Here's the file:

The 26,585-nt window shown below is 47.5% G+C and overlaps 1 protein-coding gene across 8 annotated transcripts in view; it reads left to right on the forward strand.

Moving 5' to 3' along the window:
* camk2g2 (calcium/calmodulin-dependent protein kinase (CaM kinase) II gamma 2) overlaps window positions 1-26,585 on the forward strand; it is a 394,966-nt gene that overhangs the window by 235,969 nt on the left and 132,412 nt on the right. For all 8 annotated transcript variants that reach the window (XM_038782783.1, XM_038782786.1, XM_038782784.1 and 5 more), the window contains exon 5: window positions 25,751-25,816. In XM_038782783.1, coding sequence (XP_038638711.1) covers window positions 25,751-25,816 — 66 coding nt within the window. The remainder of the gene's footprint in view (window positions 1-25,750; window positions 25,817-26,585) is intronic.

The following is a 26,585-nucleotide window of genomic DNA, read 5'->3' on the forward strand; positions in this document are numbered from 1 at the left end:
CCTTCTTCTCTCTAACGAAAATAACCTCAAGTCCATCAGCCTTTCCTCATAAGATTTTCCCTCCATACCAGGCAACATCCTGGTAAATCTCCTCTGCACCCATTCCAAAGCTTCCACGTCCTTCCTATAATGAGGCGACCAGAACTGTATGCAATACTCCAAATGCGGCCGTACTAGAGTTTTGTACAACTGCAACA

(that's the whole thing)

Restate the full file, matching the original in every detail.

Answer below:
The 26,585-nt window shown below is 47.5% G+C and overlaps 1 protein-coding gene across 8 annotated transcripts in view; it reads left to right on the forward strand.

Moving 5' to 3' along the window:
* camk2g2 (calcium/calmodulin-dependent protein kinase (CaM kinase) II gamma 2) overlaps window positions 1-26,585 on the forward strand; it is a 394,966-nt gene that overhangs the window by 235,969 nt on the left and 132,412 nt on the right. For all 8 annotated transcript variants that reach the window (XM_038782783.1, XM_038782786.1, XM_038782784.1 and 5 more), the window contains exon 5: window positions 25,751-25,816. In XM_038782783.1, coding sequence (XP_038638711.1) covers window positions 25,751-25,816 — 66 coding nt within the window. The remainder of the gene's footprint in view (window positions 1-25,750; window positions 25,817-26,585) is intronic.

The following is a 26,585-nucleotide window of genomic DNA, read 5'->3' on the forward strand; positions in this document are numbered from 1 at the left end:
CCTTCTTCTCTCTAACGAAAATAACCTCAAGTCCATCAGCCTTTCCTCATAAGATTTTCCCTCCATACCAGGCAACATCCTGGTAAATCTCCTCTGCACCCATTCCAAAGCTTCCACGTCCTTCCTATAATGAGGCGACCAGAACTGTATGCAATACTCCAAATGCGGCCGTACTAGAGTTTTGTACAACTGCAACA